Monday, March 19, 2018

Lessons Learned: Schaller on Leadership

I considered Lyle Schaller a teacher, mentor, and a friend at critical moments in my life. There is much I could say about him and his insights about congregational life were of great help to me as a leader and especially when Bishop Payne gave me the opportunity to work with the 156 congregations in the Diocese of Texas.  Almost all the teaching that I have done on Congregational Development came from him.  However, this series of blogs is about lessons I learned from others on leadership, so I will limit my comments here to four things that I learned from him that directly relate to leadership. 

When Stuck, Change your perspective

I learned from Schaller, that when a leader is stressed, we do the counterproductive thing of doubling down.  We do this with our intentions, by repeating them over and over.  We do this with our personality, overusing one of our strengths. We do this with our energy, working harder and harder and getting smaller results. Schaller taught models that allowed one to see things from a new perspective. 

For example, “Does this issue make sense if I, as a leader, apply the typical congregational life cycle to our situation?”  Another example is “Is this strategy going to be effective in a small pastoral sized church?” 

The big one that I often see in churches is that when the leader is challenged, he or she responds by once more repeating their intentions.  The assumption we make is that a challenge can be answered by clarifying what we have already said.  Seldom is a challenge to leaders about what we are saying.  Many times, it has to do with an inconsistency in what we say verses what we are actually doing.   Many of Schaller’s books give us tools to make just such a shift in our perspective. 

When I started working with the Vestry of St. Matthew’s Cathedral, I was struck by how may intelligent people kept saying, “Dean, but what do you think we should do?”  I thought I was doing team building. As I reflected on this, I realized that I was acting like a consultant to the Vestry and not as the leader of a program sized congregation.  The Rector of a large parish acts more like the Director of a non-profit than a participative leader typical of smaller parishes. Once I started giving suggestions and saying which one made sense to me and my staff, it helped us get unstuck.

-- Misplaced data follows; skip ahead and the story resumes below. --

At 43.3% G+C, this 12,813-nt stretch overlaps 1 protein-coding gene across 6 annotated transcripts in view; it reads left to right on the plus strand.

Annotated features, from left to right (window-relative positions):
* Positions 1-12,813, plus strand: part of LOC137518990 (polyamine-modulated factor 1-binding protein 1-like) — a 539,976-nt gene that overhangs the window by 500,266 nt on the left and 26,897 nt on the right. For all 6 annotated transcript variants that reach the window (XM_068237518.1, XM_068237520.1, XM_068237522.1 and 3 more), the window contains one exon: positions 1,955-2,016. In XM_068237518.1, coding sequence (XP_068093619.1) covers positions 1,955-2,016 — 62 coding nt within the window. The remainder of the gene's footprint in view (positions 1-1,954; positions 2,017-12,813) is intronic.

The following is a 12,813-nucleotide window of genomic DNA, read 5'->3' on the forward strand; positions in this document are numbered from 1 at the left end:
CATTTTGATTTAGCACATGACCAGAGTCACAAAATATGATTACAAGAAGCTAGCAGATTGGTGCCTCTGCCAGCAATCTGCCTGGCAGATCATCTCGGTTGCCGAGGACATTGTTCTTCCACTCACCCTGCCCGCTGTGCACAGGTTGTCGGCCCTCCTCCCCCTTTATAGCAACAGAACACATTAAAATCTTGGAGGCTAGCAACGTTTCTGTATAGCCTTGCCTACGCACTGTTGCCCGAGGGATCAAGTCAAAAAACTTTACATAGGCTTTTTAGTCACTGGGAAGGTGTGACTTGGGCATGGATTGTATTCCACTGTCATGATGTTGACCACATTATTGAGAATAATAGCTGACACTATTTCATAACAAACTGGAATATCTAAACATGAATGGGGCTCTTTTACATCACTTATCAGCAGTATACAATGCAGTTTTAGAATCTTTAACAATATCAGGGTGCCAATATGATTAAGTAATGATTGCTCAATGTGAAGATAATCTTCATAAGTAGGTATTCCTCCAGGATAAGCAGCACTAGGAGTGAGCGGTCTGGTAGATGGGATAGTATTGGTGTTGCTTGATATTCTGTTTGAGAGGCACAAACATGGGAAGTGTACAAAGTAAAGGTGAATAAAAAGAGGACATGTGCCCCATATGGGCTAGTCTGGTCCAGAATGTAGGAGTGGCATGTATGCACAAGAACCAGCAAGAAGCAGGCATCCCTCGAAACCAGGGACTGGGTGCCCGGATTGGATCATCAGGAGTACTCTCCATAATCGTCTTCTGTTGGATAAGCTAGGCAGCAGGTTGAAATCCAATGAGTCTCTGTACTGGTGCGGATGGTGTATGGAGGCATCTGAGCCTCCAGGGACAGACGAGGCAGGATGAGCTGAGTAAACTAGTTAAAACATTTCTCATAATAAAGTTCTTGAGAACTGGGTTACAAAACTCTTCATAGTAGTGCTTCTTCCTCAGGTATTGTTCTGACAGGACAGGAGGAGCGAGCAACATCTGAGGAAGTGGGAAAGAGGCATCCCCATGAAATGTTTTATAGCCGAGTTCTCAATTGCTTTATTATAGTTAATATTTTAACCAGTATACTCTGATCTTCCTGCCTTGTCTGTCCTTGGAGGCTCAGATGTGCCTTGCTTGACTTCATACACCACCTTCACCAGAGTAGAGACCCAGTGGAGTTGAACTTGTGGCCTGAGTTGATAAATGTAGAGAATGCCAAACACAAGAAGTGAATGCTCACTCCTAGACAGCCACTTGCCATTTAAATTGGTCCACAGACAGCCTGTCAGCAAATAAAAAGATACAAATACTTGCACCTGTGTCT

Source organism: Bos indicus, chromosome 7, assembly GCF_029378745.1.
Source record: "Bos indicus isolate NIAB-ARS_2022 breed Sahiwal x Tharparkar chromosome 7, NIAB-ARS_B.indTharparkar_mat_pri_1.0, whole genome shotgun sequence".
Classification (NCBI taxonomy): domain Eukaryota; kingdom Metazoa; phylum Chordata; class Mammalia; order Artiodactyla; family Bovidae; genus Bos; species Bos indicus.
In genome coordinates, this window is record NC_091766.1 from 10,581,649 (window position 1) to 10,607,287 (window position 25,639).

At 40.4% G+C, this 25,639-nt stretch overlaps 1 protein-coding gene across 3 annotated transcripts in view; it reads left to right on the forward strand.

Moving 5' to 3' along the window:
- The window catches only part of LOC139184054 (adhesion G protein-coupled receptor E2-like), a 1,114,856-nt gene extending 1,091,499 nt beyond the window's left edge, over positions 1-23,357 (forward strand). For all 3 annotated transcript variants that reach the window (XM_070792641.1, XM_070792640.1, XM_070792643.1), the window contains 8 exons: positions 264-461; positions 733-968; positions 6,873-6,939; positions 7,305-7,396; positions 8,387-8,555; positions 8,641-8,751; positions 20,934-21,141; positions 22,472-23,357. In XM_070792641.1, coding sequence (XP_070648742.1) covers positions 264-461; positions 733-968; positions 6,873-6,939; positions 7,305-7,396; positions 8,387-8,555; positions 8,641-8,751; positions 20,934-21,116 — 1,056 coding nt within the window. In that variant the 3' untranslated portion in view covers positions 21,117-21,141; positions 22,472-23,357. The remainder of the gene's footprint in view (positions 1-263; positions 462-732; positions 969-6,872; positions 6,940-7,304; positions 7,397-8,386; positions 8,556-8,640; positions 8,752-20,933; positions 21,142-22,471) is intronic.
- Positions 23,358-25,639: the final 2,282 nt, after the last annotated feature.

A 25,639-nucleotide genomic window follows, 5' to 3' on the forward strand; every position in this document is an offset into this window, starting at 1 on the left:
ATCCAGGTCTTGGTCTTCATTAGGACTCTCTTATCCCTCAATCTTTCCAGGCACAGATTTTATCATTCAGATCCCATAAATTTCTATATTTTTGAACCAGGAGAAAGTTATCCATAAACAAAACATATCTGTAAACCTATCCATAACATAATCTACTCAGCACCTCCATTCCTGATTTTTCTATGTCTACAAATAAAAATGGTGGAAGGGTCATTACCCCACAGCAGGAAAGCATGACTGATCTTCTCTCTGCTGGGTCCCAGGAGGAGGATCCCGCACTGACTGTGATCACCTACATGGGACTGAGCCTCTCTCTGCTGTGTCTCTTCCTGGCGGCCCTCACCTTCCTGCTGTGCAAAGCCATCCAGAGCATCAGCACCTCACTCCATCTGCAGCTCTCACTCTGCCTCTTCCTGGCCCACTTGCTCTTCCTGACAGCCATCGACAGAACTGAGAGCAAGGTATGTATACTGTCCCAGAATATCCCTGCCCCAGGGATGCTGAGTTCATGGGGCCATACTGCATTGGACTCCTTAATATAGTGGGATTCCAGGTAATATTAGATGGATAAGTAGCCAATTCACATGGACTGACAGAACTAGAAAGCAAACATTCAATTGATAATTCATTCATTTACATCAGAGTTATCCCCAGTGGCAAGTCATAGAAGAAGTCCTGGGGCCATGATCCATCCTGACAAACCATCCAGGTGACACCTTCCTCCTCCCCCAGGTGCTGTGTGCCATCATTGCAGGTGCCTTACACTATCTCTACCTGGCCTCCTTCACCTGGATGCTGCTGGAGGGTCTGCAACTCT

When It Isn’t Working, Ask Yourself the Right Questions

Quite honestly, when frustrated many clergy leaders ask “What is wrong with me?”  This is the wrong question.  The better one Schaller gave me was “Why am I frustrated and what can I do about it?”  This is also true for congregational leaders.


Once when working with a conflicted Vestry, I stopped an angry discussion and asked them to go around the room and define what each thought the issue really was.  We had 6 different answers from 9 Vestry members.  Realizing this, I challenged them to choose one of these and start from there. 

Manage both Content and Process

Schaller taught me that when a leadership team or any group is working, there are two dynamics going on.  One is the content and the other is the process.  His advice was simple; “If you are stuck on content, then ask a process question.  If you are stuck on process, ask a content question.”

In a divided Vestry discussing the need for a new building and getting nowhere, I asked, “What would be the best way to resolve this matter?”  After further discussion, they delegated this to a special committee and asked them to come back with a recommendation.

Good Leaders Ask Others the Right Question at the Opportune Moment

Schaller taught that a good leader knows the power of asking the right question at the right moment.  Here is one of his classic ones: “If we decide to go ahead with this plan, what do you think the predictable resistances will be?”  

Here is what I said to my senior warden at a critical moment.  “I understand that you are against what I am recommending, but I am wondering why you are so angry about this.”  His first response was classic.  “I don’t know.”  Which do you think more important at that moment, his position or his anger?

And here is a question Schaller asked me, “Kevin, is this the most serious crisis that you’ve ever faced in ministry?”  “No, not at all,” I blurted out.  Then he asked, “So why are you so preoccupied by this?”  It didn’t take long for this question to bring an irrational fear to the surface that had me stuck.

And here is my favorite one that I have had to ask myself and others many times; “Is this a people problem or a system problem?”  Because as Schaller liked to point out, people problems need people solutions and system problems need a system solution, and it is not always clear at any moment which solution is really needed. 

It is painful to note how many congregations try to solve their dysfunctional systems problems by firing the Pastor.  Smart Leaders learn the difference.